Ms. Dennis finds it ironic that although travel photography is the medium's most practiced form -- Kodak estimates that it accounts for 70 percent of all pictures taken -- it is the least respected and understood. "Even with all the current hoopla about photography as an art form, travel photography as a field is still stuck in the 1950s. Academics regard it as something amateurs do on their vacations and therefore as something not be taken seriously. But because it is the domain of the amateur, it is the 20th-century form of folk art, our era's quilt."
She is also quick to remind elitists that travel photography, along with portraiture, is the oldest form of the medium. "Travel and photography have been wed right back from the very beginning. Photography was invented at about the same time the Grand Tour came into vogue. The wealthy dilletantes who could afford the new equipment rushed off to photograph the pyramids and Katmandu. They were the first travel photographers."
Travel photography today, she believes, has the same artistic potential as any other form. "That's especially true if you consider what travel photography encompasses," she says. "I've been trying to define it for 10 years and haven't been able to yet. There's no limited definition because it can be people, architecture, industry, costumes, cuisine, sports, crafts -- everything, really."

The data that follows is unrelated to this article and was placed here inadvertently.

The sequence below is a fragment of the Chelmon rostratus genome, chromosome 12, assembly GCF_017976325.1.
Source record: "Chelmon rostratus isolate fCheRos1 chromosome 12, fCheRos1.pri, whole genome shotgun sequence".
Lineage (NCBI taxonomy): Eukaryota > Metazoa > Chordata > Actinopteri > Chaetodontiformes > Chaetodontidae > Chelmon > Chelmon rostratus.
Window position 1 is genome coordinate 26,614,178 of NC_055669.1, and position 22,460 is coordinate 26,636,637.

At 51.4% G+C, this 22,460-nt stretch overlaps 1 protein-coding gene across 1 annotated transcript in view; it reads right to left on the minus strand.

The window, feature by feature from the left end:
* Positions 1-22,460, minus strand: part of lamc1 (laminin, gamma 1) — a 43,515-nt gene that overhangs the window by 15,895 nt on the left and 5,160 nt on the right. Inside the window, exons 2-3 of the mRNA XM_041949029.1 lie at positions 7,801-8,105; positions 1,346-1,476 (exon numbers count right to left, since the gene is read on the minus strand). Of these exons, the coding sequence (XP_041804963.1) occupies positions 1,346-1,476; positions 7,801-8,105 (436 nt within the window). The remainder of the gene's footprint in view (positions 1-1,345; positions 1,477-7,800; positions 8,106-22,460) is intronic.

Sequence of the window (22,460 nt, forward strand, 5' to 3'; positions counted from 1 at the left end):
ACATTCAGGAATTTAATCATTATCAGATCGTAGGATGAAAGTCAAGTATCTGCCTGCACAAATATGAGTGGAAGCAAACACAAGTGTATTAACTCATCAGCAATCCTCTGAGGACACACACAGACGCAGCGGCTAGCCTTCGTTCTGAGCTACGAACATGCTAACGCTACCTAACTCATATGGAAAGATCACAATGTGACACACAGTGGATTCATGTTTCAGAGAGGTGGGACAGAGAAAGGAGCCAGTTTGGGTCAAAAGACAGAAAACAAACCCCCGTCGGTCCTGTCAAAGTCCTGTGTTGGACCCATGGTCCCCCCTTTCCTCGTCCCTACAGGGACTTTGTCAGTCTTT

Considering those possibilities, it's time to get Dad away from the Washington Monument.
The first balloon to cross the Atlantic Ocean, the Double Eagle II, has been place on exhibit at the Smithsonian's national Air and Space Museum. The exhibit includes the gondola which carried New Mexico balloonists Maxie Anderson , Ben Abruzzo and Larry Newman on their historic flight and a 16-foot segment of the 11- story-high envelope.
The red yellow gondola, inscribed with the names of friends and family of the balloonists, is constructed of steel tubing and foam with a fiberglass shell to keep it lightweight. Named the "Spirit of Albuquerque," it was painstakingly restored over the past year by Museum craftsmen at the Paul E. Garber Preservation, Restoration and Storage Facility in Suitland, Md.
The only original equipment which the gondola contains are the radio transmission equipment, a speaker, an altimeter and a rain cover. Equipment which was tossed overboard for ballast during the 3,150-mile trip from Presque Isle, Maine, to Miserey, France, in 1978, has been replaced with comparable items by Museum curators. The exhibit also includes a film which shows highlights from the 137- hour trip and a photo display tracing the journey of the Double Eagle II.
The National Air and Space Museum is located at Sixth Street and Independence Avenue S.W., is open seven days a week from 10 a.m. to 5:30 p.m. Admission is free.